AI Helps Scientists See Neurons in Moving Animals

A collaborative team from EPFL and Harvard has introduced an advanced artificial intelligence (AI) technique to track neurons within animals in motion. The new CNN-based AI hopes to address current challenges in decoding the brain activity of flexible organisms like worms.

Two-dimensional projection of 3D volumetric brain activity recordings in C. elegans. (VIDEO) Video Credit: Mahsa Barzegar-Keshteli (EPFL)
Two-dimensional projection of 3D volumetric brain activity recordings in C. elegans. (VIDEO) Video Credit: Mahsa Barzegar-Keshteli (EPFL)

The study, spearheaded by Sahand Jamal Rahi at EPFL’s School of Basic Sciences, has been published in Nature Methods.

Neural Imaging and AI

Historically, whole-brain imaging with single-cell resolution has been pivotal in studying neural circuits in various organisms. However, the dynamic nature of these studies, particularly in animals performing natural behaviors, poses a challenge.

The brain's movement and deformation within flexible organisms make the segmentation and tracking of individual neurons complex. To address this, the team set out to automate this process, overcoming the limitations of manual annotation, which, though reliable, is considerably time-consuming. 

Neuron Segmentation and Tracking

The team's AI-based method centers around a convolutional neural network (CNN), a form of AI known for excelling at pattern recognition in images. The CNN was trained to recognize and comprehend image patterns through convolution, analyzing small picture segments for features like edges, colors, or shapes.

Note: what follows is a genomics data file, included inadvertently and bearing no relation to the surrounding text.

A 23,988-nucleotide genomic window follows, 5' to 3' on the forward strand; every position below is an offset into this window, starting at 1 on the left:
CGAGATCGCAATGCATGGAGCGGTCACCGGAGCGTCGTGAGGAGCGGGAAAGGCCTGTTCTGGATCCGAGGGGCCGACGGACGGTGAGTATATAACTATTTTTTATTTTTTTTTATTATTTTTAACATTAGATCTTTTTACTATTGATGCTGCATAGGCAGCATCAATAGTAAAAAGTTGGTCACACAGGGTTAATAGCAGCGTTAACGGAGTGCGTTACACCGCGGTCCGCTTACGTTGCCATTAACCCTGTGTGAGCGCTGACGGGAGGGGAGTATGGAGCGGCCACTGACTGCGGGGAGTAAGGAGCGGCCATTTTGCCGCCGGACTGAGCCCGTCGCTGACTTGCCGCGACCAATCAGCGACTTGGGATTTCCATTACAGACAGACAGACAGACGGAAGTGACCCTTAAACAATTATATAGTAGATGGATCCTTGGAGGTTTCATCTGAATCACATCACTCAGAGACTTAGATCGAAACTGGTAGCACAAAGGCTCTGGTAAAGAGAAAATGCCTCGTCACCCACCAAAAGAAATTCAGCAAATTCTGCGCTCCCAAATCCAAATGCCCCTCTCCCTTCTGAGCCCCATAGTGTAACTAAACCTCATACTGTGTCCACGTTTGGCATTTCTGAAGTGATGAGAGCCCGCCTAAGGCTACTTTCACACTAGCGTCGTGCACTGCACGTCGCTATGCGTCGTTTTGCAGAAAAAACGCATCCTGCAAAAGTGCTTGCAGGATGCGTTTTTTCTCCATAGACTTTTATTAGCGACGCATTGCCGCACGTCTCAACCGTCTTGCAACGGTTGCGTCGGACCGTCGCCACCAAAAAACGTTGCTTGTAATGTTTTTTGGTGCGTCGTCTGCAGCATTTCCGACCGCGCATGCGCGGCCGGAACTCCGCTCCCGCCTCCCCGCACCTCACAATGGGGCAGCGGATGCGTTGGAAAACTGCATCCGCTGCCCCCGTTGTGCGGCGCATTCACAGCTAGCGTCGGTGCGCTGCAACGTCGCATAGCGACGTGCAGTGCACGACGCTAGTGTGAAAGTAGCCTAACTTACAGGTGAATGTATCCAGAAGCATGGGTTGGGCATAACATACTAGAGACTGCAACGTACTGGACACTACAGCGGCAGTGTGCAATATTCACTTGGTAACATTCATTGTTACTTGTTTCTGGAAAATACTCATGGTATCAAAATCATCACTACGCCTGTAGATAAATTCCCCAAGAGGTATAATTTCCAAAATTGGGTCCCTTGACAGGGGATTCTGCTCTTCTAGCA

The notable mention of this technology is the introduction of 'targeted augmentation', a method that synthesizes artificial annotations from a limited number of manual annotations. This technique allows the CNN to learn the brain's internal deformations in different postures, thereby significantly reducing the need for manual annotation.

Microscopic photograph of a nematode colored under a phase contrast microscope

Image Credit: Hussmann/Shutterstock.com

Targettrack: A Comprehensive Pipeline for Neural Analysis

An end-to-end pipeline called 'Targettrack' was developed, which learns the brain-wide deformations in each experiment and adapts to the visual appearance of each animal and the specific imaging conditions. By using Targettrack, a substantial increase in throughput can be achieved compared to full manual annotation, reducing the time needed for manual annotations and proofreading by 50-fold for challenging brain imaging problems.

Tested on the nematode Caenorhabditis elegans, known for its compact neural system and popularity as a model organism in neuroscience, the CNN demonstrated its effectiveness in identifying neurons as key points or 3D volumes.

Furthermore, researchers were able to observe intricate patterns in interneuron dynamics, including changes in neuronal response to varying stimuli like odor bursts. The method's versatility and efficiency make it a valuable tool not only for C. elegans imaging but also for tracking neurons in other moving and deforming entities.

The breakthrough has the potential to accelerate research in brain imaging and deepen our understanding of neural circuits and behaviors."

Sahand Jamal Rahi, School of Basic Sciences, EPFL

Targettrack is also designed with the user in mind, with an accessible graphical interface that integrates targeted augmentation and a streamlined workflow that lays the foundation for gaining in-depth insight into neural circuits and behaviors. 

Source:
Journal reference:

Park, C.F., Barzegar-Keshteli, M., Korchagina, K. et al. Automated neuron tracking inside moving and deforming C. elegans using deep learning and targeted augmentation. Nat Methods (2023). https://doi.org/10.1038/s41592-023-02096-3

Megan Craig

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Megan Craig

Megan graduated from The University of Manchester with a B.Sc. in Genetics, and decided to pursue an M.Sc. in Science and Health Communication due to her passion for learning about and sharing scientific innovations. During her time at AZoNetwork, Megan has interviewed key Thought Leaders across several scientific, medical and engineering sectors and attended prominent exhibitions worldwide.

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